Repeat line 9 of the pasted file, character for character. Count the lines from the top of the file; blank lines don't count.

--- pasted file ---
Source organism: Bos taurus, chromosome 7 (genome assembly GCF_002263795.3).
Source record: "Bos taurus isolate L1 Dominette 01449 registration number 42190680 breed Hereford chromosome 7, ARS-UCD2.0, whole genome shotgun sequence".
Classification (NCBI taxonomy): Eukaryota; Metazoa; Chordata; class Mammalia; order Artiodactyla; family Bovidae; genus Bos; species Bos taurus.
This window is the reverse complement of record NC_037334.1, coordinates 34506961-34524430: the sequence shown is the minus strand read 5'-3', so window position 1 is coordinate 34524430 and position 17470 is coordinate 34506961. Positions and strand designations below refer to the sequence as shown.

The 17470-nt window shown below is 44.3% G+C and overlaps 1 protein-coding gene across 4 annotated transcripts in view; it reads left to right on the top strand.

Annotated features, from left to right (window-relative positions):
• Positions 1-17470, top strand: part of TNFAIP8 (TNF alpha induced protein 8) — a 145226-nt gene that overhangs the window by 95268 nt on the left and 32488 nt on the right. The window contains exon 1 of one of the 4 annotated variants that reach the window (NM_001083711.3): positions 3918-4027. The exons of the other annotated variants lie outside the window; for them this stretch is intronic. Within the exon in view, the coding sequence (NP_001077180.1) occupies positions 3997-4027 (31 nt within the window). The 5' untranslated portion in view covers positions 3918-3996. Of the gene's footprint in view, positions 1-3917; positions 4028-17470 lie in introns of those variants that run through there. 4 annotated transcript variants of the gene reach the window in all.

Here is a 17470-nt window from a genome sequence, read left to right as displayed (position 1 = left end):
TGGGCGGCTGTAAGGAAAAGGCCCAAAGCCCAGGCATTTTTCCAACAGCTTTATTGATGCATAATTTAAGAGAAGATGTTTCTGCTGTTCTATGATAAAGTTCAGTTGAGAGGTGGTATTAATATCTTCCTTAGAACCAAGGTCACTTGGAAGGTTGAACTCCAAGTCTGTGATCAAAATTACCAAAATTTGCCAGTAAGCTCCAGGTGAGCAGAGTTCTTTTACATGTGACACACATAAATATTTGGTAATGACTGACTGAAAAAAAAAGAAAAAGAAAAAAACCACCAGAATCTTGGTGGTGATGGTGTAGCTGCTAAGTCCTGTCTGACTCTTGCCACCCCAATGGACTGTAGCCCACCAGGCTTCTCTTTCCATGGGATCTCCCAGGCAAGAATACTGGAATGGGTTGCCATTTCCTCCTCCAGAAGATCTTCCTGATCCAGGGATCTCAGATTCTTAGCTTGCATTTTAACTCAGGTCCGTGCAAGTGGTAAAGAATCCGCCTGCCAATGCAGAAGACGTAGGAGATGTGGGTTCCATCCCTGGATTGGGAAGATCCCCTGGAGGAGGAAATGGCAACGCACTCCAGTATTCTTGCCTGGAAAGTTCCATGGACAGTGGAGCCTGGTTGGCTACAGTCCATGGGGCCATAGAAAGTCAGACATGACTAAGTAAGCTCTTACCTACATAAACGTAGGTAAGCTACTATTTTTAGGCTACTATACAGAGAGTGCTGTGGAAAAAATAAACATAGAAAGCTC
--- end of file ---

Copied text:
TGGGCGGCTGTAAGGAAAAGGCCCAAAGCCCAGGCATTTTTCCAACAGCTTTATTGATGCATAATTTAAGAGAAGATGTTTCTGCTGTTCTATGATAAAGTTCAGTTGAGAGGTGGTATTAATATCTTCCTTAGAACCAAGGTCACTTGGAAGGTTGAACTCCAAGTCTGTGATCAAAATTACCAAAATTTGCCAGTAAGCTCCAGGTGAGCAGAGTTCTTTTACATGTGACACACATAAATATTTGGTAATGACTGACTGAAAAAAAAAGAAAAAGAAAAAAACCACCAGAATCTTGGTGGTGATGGTGTAGCTGCTAAGTCCTGTCTGACTCTTGCCACCCCAATGGACTGTAGCCCACCAGGCTTCTCTTTCCATGGGATCTCCCAGGCAAGAATACTGGAATGGGTTGCCATTTCCTCCTCCAGAAGATCTTCCTGATCCAGGGATCTCAGATTCTTAGCTTGCATTTTAACTCAGGTCCGTGCAAGTGGTAAAGAATCCGCCTGCCAATGCAGAAGACGTAGGAGATGTGGGTTCCATCCCTGGATTGGGAAGATCCCCTGGAGGAGGAAATGGCAACGCACTCCAGTATTCTTGCCTGGAAAGTTCCATGGACAGTGGAGCCTGGTTGGCTACAGTCCATGGGGCCATAGAAAGTCAGACATGACTAAGTAAGCTCTTACCTACATAAACGTAGGTAAGCTACTATTTTTAGGCTACTATACAGAGAGTGCTGTGGAAAAAATAAACATAGAAAGCTC